How many pages does it take to assess the environmental impact of banning cars from six miles of road running through a national park?
The answer, in the case of Beach Drive in Washington, D.C.’s Rock Creek Park, is 141 pages. And for all that, the National Parks Service came to the following conclusion: The road, which has been entirely closed to cars since the pandemic jolted everyone’s habits in the spring of 2020, should be reopened to traffic on weekdays from September to May.
On the one hand, the NPS writes, opening the road to walkers, runners, cyclists, and anyone else without an internal combustion engine has “led to an increased number of visitors to the park,” surely the very thing that the 2,000-plus-acre park at the heart of a metro area of 6.4 million souls was meant for. On the other, 5,500 to 8,000 cars a day once used the park for “commuting and scenic driving,” so it’s impossible to say if the park without cars is good or not.
With that, the District becomes the latest city drawn into the tug-of-war between car-free public spaces created during the pandemic and the drivers eager to take them back.
In San Francisco, for example, a battle has been raging over the now carless John F. Kennedy Drive, which runs through Golden Gate Park. It proved to be immensely popular after the city closed off access to cars during the height of the pandemic in 2020. Three months ago, city supervisors voted to make that change permanent. Now, opponents of that project say they have gotten enough signatures to put the question on the ballot in November. They call their movement “Access for All.”
That is more or less the same argument the NPS makes about Rock Creek Park. “The preferred alternative is a compromise that will allow us to best protect natural resources, while providing access to this beloved area of the park to the greatest number of visitors,” Julia Washburn, the Rock Creek Park superintendent, said in a press release on Monday.
But the idea that a road shared between cars and everyone else is a “compromise” is a little like saying it’s a compromise to put a shark and a seal together in an aquarium tank.
The situation in Washington is unusual, since Rock Creek Park is run by the federal government. The D.C. Council has already voted in favor of keeping Beach Drive car-free; so too has the council in Montgomery County, Maryland, the commuter suburb where the road empties out. Public commenters have been overwhelmingly in favor of a car-free road year-round. But it’s not their decision to make.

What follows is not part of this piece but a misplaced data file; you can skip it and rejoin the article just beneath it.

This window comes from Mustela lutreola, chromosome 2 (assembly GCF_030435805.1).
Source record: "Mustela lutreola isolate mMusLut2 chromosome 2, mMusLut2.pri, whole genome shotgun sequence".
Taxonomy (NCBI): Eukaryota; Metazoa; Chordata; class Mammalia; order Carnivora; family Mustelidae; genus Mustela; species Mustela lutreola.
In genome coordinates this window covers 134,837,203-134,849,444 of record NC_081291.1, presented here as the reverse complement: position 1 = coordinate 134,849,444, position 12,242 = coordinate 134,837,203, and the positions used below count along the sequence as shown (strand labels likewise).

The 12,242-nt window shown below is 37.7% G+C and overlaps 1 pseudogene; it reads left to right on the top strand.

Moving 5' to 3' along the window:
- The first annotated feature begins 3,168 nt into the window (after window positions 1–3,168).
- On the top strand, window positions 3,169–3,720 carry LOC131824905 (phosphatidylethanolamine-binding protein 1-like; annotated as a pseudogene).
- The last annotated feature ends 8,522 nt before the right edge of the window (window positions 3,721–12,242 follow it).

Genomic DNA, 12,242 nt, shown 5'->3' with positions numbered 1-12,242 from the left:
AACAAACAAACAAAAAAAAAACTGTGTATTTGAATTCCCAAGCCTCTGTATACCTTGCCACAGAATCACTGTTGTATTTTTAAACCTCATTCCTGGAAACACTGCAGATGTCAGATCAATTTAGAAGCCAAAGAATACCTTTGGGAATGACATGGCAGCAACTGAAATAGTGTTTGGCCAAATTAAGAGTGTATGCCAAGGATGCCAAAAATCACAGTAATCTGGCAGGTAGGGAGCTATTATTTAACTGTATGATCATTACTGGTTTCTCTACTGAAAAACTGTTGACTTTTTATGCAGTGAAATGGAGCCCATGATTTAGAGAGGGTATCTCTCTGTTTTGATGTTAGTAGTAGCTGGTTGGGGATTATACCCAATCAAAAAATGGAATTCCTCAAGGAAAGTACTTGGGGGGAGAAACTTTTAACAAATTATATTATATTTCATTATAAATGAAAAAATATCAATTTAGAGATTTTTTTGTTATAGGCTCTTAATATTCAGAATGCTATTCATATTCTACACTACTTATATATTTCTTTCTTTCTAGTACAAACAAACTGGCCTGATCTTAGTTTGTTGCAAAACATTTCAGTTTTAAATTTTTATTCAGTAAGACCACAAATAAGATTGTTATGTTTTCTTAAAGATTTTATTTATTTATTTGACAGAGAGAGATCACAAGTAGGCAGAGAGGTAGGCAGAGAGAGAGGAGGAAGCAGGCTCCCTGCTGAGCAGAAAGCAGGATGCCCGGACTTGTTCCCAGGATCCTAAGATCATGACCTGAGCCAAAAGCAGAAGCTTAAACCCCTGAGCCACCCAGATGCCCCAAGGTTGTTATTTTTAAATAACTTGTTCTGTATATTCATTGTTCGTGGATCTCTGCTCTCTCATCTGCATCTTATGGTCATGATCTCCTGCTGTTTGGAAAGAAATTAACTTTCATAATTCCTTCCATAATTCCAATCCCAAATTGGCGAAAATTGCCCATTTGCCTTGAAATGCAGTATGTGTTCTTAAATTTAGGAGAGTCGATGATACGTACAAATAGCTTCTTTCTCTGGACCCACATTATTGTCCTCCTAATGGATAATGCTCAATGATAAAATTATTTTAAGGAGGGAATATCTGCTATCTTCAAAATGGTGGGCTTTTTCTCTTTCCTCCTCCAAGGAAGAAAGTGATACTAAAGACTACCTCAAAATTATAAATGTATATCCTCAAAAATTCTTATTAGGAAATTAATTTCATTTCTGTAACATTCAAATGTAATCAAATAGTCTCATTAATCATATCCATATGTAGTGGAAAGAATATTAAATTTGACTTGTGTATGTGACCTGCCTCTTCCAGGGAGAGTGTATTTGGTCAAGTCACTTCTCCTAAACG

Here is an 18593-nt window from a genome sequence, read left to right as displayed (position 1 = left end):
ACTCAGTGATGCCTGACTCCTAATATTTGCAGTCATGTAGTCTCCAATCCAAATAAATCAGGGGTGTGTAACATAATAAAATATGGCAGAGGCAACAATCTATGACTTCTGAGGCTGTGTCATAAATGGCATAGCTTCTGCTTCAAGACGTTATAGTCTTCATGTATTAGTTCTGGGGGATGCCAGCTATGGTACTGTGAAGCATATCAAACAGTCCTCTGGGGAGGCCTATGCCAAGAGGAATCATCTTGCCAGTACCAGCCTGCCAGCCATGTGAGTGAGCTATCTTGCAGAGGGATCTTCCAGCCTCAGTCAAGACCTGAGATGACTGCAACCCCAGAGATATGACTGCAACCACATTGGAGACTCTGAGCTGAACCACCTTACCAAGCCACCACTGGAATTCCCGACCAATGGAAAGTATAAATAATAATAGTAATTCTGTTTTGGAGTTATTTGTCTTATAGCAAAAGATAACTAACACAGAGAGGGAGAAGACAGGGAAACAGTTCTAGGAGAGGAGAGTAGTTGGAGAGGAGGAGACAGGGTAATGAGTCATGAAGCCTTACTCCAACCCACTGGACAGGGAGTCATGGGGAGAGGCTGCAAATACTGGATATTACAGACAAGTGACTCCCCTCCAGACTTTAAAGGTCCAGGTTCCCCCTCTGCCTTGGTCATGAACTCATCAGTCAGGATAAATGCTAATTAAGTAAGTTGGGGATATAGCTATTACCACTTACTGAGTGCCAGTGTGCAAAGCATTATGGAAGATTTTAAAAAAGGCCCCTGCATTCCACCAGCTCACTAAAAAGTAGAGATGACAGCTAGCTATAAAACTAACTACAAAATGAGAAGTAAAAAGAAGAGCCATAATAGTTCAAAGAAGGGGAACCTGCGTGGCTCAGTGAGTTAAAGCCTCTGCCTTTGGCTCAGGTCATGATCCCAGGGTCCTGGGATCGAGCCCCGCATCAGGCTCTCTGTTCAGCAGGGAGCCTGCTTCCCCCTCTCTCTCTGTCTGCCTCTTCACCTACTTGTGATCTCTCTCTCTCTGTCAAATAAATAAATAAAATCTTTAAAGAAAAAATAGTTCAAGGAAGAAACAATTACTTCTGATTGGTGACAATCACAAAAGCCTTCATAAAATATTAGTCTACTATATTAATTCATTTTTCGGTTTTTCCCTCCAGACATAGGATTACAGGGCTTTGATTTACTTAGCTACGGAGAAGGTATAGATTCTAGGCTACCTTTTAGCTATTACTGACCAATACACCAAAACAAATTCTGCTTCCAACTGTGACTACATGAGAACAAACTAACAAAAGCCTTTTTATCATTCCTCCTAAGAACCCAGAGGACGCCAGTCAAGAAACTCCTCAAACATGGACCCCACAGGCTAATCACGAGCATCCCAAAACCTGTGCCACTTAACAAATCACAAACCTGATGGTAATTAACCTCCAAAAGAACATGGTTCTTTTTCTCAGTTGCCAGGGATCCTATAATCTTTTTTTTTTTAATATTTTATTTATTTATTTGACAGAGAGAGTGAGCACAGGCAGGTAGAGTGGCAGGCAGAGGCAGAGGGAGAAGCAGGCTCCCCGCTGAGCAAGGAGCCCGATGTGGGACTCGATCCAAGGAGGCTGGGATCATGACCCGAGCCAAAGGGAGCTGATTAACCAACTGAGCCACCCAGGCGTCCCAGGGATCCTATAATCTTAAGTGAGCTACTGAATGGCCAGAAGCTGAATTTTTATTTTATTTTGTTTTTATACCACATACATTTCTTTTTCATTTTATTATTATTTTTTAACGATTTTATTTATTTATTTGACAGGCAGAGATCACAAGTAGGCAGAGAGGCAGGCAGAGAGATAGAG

In other ways, however, the Park Service’s logic is a perfect example of some of the blind spots of modern American environmentalism. Taking 5,000-plus cars out of the park every day should be a no-brainer for both the park’s natural inhabitants (cars kill deer, turtles, and other animals crossing the road; car noise can drown out bird calls) and the environment writ large, since driving is bad for the atmosphere and local air quality. The impact of the closure on neighboring streets, NPS says, is “not substantial.” Because scenic drivers are unlikely to relocate to, say, Connecticut Avenue NW, the closure almost certainly reduces emissions and air pollution in the city.
But this basic premise—fewer cars good—is not at all a built-in feature of American environmental law. New York City is spending years to prepare environmental studies to justify the self-evident environmental triumph of charging drivers to enter the Manhattan core. To fund mass transit!
Instead, straining to justify a return to the status quo, NPS mounts an environmental argument in favor of more cars in the park: Too many pesky people are walking through the woods, creating “desire paths” that may threaten endangered species. NPS is particularly worried about the habitat of the Hay’s Spring amphipod, a blind and colorless shrimp less than a centimeter long that spends its entire life underground eating decayed leaves. By opening the park road to people on weekdays only in summer, when the forest undergrowth is thick, the NPS reasons it can discourage people from threatening the shrimp’s habitat.
This marks a misunderstanding about the fundamental purpose of parks in cities, which is to make life peaceful and pleasant for the people who live there. They are habitats first and foremost for hairless apes, and by luring and keeping homo sapiens happy in compact settlement patterns, such parks do their greatest work for the natural world elsewhere, by reducing the comparative appeal of wetland-devouring sprawl. Perhaps this shrimp must die so that a thousand more can live.
Such conflicts happen frequently, since many cities were founded in fragile ecological zones—the mouths of rivers, fall lines, boundary zones between one climate and another—precisely because they made attractive places for human activity. Many cities remain vibrant natural worlds, both because they didn’t quite squash out what lay underfoot and because they are habitats in and of themselves for adaptive species, like falcons. But the great environmental benefit of a city is as clear as Rock Creek: Housing as many human beings as possible. And that means giving them a nice park to enjoy without worrying about getting run over by a car, 365 days a year.